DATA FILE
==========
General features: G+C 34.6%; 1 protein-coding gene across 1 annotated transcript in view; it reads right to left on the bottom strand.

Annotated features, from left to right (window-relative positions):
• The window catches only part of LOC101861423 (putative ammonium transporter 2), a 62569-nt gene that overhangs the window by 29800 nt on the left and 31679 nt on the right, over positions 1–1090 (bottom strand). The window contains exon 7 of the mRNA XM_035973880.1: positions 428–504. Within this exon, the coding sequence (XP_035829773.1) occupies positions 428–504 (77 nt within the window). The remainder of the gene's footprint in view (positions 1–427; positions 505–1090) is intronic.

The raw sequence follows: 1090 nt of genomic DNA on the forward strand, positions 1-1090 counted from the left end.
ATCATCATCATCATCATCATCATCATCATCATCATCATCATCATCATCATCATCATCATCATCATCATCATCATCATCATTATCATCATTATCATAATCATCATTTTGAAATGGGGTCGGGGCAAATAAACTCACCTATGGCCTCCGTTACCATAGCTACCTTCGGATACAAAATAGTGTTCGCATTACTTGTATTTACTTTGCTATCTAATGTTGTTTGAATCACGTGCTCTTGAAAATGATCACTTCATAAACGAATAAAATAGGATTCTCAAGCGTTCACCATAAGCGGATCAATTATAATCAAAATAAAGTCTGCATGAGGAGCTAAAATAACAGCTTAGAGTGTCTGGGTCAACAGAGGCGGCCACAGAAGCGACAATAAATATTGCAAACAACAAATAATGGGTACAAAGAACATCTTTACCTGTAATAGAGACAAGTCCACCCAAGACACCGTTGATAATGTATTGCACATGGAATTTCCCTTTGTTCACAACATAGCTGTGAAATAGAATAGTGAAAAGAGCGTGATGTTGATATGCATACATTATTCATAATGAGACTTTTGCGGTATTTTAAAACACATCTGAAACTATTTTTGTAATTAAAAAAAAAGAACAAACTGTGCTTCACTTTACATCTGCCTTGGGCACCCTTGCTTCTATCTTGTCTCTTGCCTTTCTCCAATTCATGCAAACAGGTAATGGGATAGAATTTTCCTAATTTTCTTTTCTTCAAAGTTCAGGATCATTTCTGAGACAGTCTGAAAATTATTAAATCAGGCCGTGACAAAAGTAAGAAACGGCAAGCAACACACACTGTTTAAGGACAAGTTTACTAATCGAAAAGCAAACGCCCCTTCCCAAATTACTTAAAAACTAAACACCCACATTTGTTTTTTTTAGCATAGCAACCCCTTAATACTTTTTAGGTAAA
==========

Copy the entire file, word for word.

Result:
General features: G+C 34.6%; 1 protein-coding gene across 1 annotated transcript in view; it reads right to left on the bottom strand.

Annotated features, from left to right (window-relative positions):
• The window catches only part of LOC101861423 (putative ammonium transporter 2), a 62569-nt gene that overhangs the window by 29800 nt on the left and 31679 nt on the right, over positions 1–1090 (bottom strand). The window contains exon 7 of the mRNA XM_035973880.1: positions 428–504. Within this exon, the coding sequence (XP_035829773.1) occupies positions 428–504 (77 nt within the window). The remainder of the gene's footprint in view (positions 1–427; positions 505–1090) is intronic.

The raw sequence follows: 1090 nt of genomic DNA on the forward strand, positions 1-1090 counted from the left end.
ATCATCATCATCATCATCATCATCATCATCATCATCATCATCATCATCATCATCATCATCATCATCATCATCATCATCATTATCATCATTATCATAATCATCATTTTGAAATGGGGTCGGGGCAAATAAACTCACCTATGGCCTCCGTTACCATAGCTACCTTCGGATACAAAATAGTGTTCGCATTACTTGTATTTACTTTGCTATCTAATGTTGTTTGAATCACGTGCTCTTGAAAATGATCACTTCATAAACGAATAAAATAGGATTCTCAAGCGTTCACCATAAGCGGATCAATTATAATCAAAATAAAGTCTGCATGAGGAGCTAAAATAACAGCTTAGAGTGTCTGGGTCAACAGAGGCGGCCACAGAAGCGACAATAAATATTGCAAACAACAAATAATGGGTACAAAGAACATCTTTACCTGTAATAGAGACAAGTCCACCCAAGACACCGTTGATAATGTATTGCACATGGAATTTCCCTTTGTTCACAACATAGCTGTGAAATAGAATAGTGAAAAGAGCGTGATGTTGATATGCATACATTATTCATAATGAGACTTTTGCGGTATTTTAAAACACATCTGAAACTATTTTTGTAATTAAAAAAAAAGAACAAACTGTGCTTCACTTTACATCTGCCTTGGGCACCCTTGCTTCTATCTTGTCTCTTGCCTTTCTCCAATTCATGCAAACAGGTAATGGGATAGAATTTTCCTAATTTTCTTTTCTTCAAAGTTCAGGATCATTTCTGAGACAGTCTGAAAATTATTAAATCAGGCCGTGACAAAAGTAAGAAACGGCAAGCAACACACACTGTTTAAGGACAAGTTTACTAATCGAAAAGCAAACGCCCCTTCCCAAATTACTTAAAAACTAAACACCCACATTTGTTTTTTTTAGCATAGCAACCCCTTAATACTTTTTAGGTAAA